World Heritage Listed
Tasmanian World Heritage Listed Wilderness
Cradle Mountain-Lake St Clair National Park is one of the five national park areas which together form the Tasmanian Wilderness World Heritage Area, inscribed since 1982 on UNESCO’s World Heritage register.
World Heritage Listed sites hold the highest level of natural and cultural significance across a broad range of criteria. They are among the world’s most famous natural wonders such as the Great Barrier Reef, Grand Canyon and Yellowstone National Parks; as well as cultural and historical icons such as the Pyramids of Egypt, China’s Great Wall; India’s Taj Mahal. They are universally acknowledged as the world’s most precious treasures to be protected and preserved for the benefit of all.
While there are several hundred World Heritage sites throughout the globe, Tasmania’s Wilderness is one of very few which satisfy UNESCO’s criteria for both Natural as well as Cultural significance. We think that makes our park particularly special and you’ll enjoy discovering just how special when you spend some time admiring its immense natural beauty.
What Makes Cradle-Mountain-Lake St Clair National Park so significant?
- Significant geographic features and geo-heritage; lakes and valleys carved by glaciers over the last two million years.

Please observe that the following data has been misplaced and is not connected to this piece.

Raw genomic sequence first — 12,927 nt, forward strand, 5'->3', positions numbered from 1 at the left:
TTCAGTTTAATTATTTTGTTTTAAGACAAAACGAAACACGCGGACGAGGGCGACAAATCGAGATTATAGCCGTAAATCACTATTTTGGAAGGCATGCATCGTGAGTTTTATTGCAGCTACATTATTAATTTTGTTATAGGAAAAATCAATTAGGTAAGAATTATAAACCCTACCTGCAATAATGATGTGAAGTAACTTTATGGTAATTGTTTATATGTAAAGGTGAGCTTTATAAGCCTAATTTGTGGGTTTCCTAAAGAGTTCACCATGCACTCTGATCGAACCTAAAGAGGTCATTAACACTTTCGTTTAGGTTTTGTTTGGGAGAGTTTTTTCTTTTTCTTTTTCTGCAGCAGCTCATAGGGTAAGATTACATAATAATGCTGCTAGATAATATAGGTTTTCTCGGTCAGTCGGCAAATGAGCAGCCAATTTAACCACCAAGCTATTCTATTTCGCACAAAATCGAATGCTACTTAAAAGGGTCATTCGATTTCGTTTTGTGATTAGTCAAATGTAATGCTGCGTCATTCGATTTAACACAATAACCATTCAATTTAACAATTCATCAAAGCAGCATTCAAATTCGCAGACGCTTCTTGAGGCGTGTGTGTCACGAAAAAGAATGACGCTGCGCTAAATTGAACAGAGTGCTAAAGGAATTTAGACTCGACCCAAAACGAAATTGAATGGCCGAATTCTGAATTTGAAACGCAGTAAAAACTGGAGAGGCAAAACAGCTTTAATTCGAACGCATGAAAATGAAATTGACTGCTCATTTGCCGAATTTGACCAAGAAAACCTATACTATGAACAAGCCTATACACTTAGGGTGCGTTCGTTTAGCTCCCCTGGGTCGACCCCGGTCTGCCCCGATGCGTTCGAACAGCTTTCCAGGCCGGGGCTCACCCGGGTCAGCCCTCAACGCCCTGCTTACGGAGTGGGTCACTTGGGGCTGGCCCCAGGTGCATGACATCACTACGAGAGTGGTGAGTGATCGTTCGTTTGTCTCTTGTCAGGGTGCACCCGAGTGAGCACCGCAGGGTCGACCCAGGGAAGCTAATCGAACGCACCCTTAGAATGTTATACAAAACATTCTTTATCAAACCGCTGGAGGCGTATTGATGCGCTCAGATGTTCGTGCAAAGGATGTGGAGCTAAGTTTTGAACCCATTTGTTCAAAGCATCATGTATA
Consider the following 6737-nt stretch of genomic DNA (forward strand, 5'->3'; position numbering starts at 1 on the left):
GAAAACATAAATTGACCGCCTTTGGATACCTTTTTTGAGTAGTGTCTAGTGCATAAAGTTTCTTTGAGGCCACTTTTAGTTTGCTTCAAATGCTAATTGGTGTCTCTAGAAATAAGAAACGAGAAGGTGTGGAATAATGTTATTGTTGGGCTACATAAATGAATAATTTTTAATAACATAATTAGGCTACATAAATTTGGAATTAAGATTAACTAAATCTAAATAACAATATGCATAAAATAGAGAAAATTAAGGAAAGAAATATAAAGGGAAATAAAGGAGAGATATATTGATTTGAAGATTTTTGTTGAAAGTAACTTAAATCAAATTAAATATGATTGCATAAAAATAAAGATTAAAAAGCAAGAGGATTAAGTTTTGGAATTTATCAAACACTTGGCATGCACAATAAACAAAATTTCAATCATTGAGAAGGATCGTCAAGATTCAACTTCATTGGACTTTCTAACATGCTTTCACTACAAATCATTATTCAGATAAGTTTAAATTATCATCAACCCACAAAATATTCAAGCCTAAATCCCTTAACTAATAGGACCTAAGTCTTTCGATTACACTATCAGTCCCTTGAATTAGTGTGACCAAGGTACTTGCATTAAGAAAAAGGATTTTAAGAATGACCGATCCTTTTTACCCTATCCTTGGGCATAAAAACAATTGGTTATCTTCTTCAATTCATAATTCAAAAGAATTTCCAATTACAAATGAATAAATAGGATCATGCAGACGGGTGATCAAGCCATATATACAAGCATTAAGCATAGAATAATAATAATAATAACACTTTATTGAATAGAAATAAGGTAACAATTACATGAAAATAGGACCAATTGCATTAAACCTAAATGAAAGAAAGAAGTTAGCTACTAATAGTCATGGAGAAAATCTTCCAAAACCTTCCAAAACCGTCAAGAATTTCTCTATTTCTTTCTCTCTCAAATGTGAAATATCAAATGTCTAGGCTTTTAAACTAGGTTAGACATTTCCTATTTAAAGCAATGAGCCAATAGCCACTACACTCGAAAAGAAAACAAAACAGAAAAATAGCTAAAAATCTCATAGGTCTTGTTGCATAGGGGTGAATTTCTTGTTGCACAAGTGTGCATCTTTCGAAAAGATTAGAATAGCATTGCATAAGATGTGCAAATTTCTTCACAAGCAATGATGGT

- A significant array of landscapes and geological types, from numerous Geological periods.
- Unique Flora: one of the last expanses of temperate ( cool climate) rainforest in the world; towering forests, threatened plants, Ancient conifers such as Huon Pine, and King Billy Pine,
- Fragile alpine environments, Silent cathedrals of towering trees,
- A vital refuge for fauna species already extinct in Mainland Australia, and threatened within Tasmania; Pademelons, Bennett’s Wallaby, Tasmanian Devil, Orange Bellied Parrot, Eastern Quoll.
As a testament to the biological significance of the area, many species of flora and fauna have their closest relatives in other continents which comprised the ancient land mass of Gondwana, the supercontinent that broke up millions of years ago to form the separate continents of Australia, South America, Antarctica and Southern Africa). This makes Tasmania’s wilderness a living museum of the history of the ancient world.
Aboriginal heritage evidenced by sites and art reflecting 45,000 years of interaction with the land,
A sanctuary environment for rare and threatened species of flora and fauna, and to preserve delicate eco-systems
The preservation of the world’s great Wilderness areas is vital for maintaining biodiversity through remote and untouched expanses of the world, in its most beautiful, fragile and spectacular forms.
Protected for generations to come from the multiple impacts of the advancing modern world.
Visitors find it a place for relaxation and reflection, sanctuary from the hectic lifestyles of big cities and the modern world and to appreciate the majesty of nature in its most ancient and untainted forms.